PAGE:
When you write about sports all the time and you’re trying to come up with angles others aren’t hitting, there’s a constant temptation to look ahead. Specifically, latching onto young players that, based on glimpses and projections, could turn into guys worth bragging about for several years. Yes, we’re all day traders, only instead of money we’re putting credibility — such as it is — on the line.
I bought in on Aldon Smith from the beginning, but I was also driving the Anthony Randolph bandwagon for months so I hardly have a blemish-free track record.
But even though I was a believer from the first YouTube highlights package (which I linked to at the end of this post) that I watched in the moments after Smith was drafted, even though after seeing him in person for the first time at a 49ers practice I marveled at how on earth one man can make everyone else on an NFL team look small, even though I couldn’t help but notice Smith making all those plays during his first preseason game, even though I kept calling him “future Haley” … I couldn’t have predicted he’d give Von Miller a run for his money like this.
I did have my hopes though, as you can see from a post I wrote on Dec. 8 titled, “How Aldon Smith can win Defensive Rookie of the Year”:
Smith needs to make the last four games of the regular season count — maybe run some 1.5-sack games together and finish at 14.5 (Jevon Kearse’s rookie sack record) or higher. There’s no way he’ll catch up to Miller in total tackles with this much time left, but tying or breaking a glamourous record like Kearse’s would give Smith some buzz.
Also, Smith needs to go crazy against the Pittsburgh Steelers a week from Monday. He already has a safety this season, so perhaps grabbing his first interception and returning it for a touchdown would be a nice touch.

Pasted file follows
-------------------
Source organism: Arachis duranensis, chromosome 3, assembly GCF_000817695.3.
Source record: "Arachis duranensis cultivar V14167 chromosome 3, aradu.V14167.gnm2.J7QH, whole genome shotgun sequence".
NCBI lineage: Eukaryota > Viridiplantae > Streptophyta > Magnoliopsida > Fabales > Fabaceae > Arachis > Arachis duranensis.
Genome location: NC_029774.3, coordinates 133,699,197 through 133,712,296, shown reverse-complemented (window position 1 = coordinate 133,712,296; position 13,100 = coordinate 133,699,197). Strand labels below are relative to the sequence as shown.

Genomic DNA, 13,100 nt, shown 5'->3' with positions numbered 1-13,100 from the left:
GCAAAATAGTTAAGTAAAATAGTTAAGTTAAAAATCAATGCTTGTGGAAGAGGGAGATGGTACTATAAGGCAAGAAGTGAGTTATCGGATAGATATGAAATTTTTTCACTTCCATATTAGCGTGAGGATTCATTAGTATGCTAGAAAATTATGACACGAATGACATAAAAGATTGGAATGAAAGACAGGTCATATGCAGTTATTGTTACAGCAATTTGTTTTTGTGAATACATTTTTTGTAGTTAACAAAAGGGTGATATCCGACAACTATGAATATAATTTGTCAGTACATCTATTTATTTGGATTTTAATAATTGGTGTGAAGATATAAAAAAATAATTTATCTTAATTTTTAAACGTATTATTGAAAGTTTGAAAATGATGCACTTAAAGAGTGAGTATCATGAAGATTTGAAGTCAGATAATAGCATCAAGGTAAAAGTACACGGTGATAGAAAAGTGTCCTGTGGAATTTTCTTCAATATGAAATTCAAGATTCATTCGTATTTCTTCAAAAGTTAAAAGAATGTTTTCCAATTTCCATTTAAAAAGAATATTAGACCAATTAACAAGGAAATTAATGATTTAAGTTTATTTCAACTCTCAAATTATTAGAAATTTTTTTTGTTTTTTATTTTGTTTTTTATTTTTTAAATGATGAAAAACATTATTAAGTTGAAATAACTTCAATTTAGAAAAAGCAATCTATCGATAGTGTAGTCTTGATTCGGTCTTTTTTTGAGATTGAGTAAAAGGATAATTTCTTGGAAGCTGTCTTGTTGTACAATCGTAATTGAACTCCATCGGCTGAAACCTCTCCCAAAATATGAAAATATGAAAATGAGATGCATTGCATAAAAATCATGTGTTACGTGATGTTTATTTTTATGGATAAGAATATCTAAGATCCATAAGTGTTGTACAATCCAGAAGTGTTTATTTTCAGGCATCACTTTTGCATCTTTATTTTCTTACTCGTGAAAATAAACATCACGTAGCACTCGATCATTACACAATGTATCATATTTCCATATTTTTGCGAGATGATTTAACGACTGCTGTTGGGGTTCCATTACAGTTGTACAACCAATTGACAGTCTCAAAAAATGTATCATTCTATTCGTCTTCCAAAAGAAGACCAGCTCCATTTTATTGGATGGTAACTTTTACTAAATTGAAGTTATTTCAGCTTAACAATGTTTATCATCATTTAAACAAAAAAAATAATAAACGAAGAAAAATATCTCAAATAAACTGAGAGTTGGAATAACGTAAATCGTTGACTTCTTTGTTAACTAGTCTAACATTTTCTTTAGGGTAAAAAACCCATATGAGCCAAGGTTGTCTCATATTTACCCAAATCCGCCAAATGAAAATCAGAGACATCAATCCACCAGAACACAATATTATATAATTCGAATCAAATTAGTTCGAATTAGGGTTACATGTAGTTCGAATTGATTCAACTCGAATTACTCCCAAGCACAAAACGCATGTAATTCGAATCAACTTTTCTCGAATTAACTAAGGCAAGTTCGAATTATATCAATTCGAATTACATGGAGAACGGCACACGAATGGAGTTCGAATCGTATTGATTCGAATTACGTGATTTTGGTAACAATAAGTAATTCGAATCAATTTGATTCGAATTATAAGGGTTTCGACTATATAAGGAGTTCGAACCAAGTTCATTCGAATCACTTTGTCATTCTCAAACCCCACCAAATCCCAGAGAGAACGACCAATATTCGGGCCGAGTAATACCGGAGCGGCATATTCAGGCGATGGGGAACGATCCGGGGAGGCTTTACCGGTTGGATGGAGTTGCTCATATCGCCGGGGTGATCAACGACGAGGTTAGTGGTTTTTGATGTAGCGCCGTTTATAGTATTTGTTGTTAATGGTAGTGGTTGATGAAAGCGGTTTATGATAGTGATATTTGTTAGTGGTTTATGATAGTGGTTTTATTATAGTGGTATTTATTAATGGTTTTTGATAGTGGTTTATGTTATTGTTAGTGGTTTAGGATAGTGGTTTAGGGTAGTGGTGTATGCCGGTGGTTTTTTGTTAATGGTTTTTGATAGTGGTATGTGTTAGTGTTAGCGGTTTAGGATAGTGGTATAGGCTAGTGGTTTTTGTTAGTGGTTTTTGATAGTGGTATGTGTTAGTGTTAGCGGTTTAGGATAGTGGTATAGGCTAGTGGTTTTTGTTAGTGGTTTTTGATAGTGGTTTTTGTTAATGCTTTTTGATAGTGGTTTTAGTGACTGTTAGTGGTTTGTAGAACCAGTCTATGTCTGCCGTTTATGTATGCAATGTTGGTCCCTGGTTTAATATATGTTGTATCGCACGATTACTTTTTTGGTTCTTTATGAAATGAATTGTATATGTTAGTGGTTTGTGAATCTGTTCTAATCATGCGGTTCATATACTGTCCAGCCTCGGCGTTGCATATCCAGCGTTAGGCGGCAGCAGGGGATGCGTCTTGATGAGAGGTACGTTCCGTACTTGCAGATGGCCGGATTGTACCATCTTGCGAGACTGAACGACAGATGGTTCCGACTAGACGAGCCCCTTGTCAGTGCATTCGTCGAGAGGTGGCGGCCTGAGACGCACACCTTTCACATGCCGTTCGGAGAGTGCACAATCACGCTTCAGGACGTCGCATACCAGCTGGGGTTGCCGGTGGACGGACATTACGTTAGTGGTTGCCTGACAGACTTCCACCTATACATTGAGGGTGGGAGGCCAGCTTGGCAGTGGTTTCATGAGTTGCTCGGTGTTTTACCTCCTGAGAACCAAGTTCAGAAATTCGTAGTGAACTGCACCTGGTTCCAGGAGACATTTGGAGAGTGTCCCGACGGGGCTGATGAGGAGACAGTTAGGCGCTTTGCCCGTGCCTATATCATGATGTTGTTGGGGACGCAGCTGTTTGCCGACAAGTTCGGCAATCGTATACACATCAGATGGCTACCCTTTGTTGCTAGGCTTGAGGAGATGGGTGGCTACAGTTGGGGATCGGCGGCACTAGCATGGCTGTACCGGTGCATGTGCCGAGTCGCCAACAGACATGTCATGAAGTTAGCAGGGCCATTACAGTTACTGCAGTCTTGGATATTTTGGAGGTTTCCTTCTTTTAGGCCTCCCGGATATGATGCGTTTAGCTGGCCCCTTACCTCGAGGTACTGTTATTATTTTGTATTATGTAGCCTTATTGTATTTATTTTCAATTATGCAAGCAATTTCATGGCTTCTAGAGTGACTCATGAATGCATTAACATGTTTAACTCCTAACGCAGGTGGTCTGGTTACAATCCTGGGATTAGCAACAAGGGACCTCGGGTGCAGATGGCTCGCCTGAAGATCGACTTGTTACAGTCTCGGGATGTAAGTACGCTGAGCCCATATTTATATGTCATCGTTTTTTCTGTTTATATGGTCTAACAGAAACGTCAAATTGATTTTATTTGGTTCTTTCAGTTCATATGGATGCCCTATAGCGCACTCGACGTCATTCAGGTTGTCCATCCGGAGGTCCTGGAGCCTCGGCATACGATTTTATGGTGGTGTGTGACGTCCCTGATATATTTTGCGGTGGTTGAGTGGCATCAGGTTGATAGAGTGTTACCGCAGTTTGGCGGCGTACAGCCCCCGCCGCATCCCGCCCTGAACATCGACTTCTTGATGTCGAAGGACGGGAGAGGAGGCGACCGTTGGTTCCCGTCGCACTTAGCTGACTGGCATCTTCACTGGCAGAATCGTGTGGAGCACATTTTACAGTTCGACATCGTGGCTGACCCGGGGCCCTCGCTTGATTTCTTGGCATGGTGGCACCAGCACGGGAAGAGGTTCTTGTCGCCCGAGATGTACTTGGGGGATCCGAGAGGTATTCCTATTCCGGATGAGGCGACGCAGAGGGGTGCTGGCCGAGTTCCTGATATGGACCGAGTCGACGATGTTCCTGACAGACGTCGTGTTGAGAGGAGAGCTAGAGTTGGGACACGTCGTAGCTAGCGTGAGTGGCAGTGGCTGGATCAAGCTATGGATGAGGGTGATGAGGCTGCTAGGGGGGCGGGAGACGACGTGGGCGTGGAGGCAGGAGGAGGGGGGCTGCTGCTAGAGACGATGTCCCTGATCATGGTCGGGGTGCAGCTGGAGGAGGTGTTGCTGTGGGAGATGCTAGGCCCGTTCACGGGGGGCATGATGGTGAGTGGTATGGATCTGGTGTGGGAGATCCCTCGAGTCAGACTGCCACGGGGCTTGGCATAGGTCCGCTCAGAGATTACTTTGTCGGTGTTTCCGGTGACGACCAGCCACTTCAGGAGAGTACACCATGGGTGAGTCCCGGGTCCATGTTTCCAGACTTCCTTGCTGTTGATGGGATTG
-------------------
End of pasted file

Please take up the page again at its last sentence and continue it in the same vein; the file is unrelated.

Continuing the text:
So Aldon, if you want to take home the same award Patrick Willis won after the 2007 season, just keep playing like you did on Sunday against the Rams. And most importantly, do your best to knock Ben Roethlisberger to the Candlestick turf repeatedly on MNF.
Smith didn’t score a touchdown last night, but the way he dominated Max Starks, Marcus Gilbert and the rest of the Steelers’ offensive line was just as effective. His 2.5 sacks didn’t just give him 13 on the season (putting him 1.5 ahead of Miller), but it was the way he did it. Bull rushes. Club moves. Jets. Jon Gruden audibly drooling.
I’m sure the Steelers’ QB has been picked up and driven into the ground before, but I can’t remember the last time I saw it happen like this — getting lifted into the air by Smith as if Big Ben were actually a toddler. Now Roethlisberger’s going to see incredibly long, huge arms covered in long white sleeves in his nightmares for the rest of his life.
Now we have a battle! Miller’s still probably the DROY frontrunner due to how many more downs he’s played than Smith, which has led to twice as many tackles.
That’s no reason to change the way the 49ers are using Smith. Since things seemed to click on Week 4 at Philadelphia (when Smith registered his first tackles and 1.5 sacks of his career), he’s looked fresher, faster and stronger than everyone else on the field in the second halves of virtually every game. Offensive linemen have no chance, and now Smith is looking at a career full of double teams — except with how well Justin Smith is playing, that’s a pretty risky proposition.
Smith’s chances at surpassing Miller for this postseason honor will rise if these three things happen:
1. Denver misses the playoffs (extra points if the 49ers nail down the No. 2 seed).
2. Smith ends up with the 15 sacks needed to surpass Kearse’s rookie record.
3. Miller has two more relatively quiet games like on Sunday against the Patriots (1 solo tackle, zero in the way of sacks, forced fumbles, passes defended, interceptions).
Individual awards aren’t a lot more than hardware and reasons for people to argue in bars (or on Twitter), and the 49ers have bigger things in mind this season than DROY, Pro Bowls and All-Pro selections. But I’ll admit that it’d be pretty cool if our belief in Aldon Smith, a somewhat unknown No. 7 overall pick who some of us saw something in from the very beginning, was validated with a little national recognition. After how he performed on ESPN, Smith already has some national recognition. The hardware may be coming.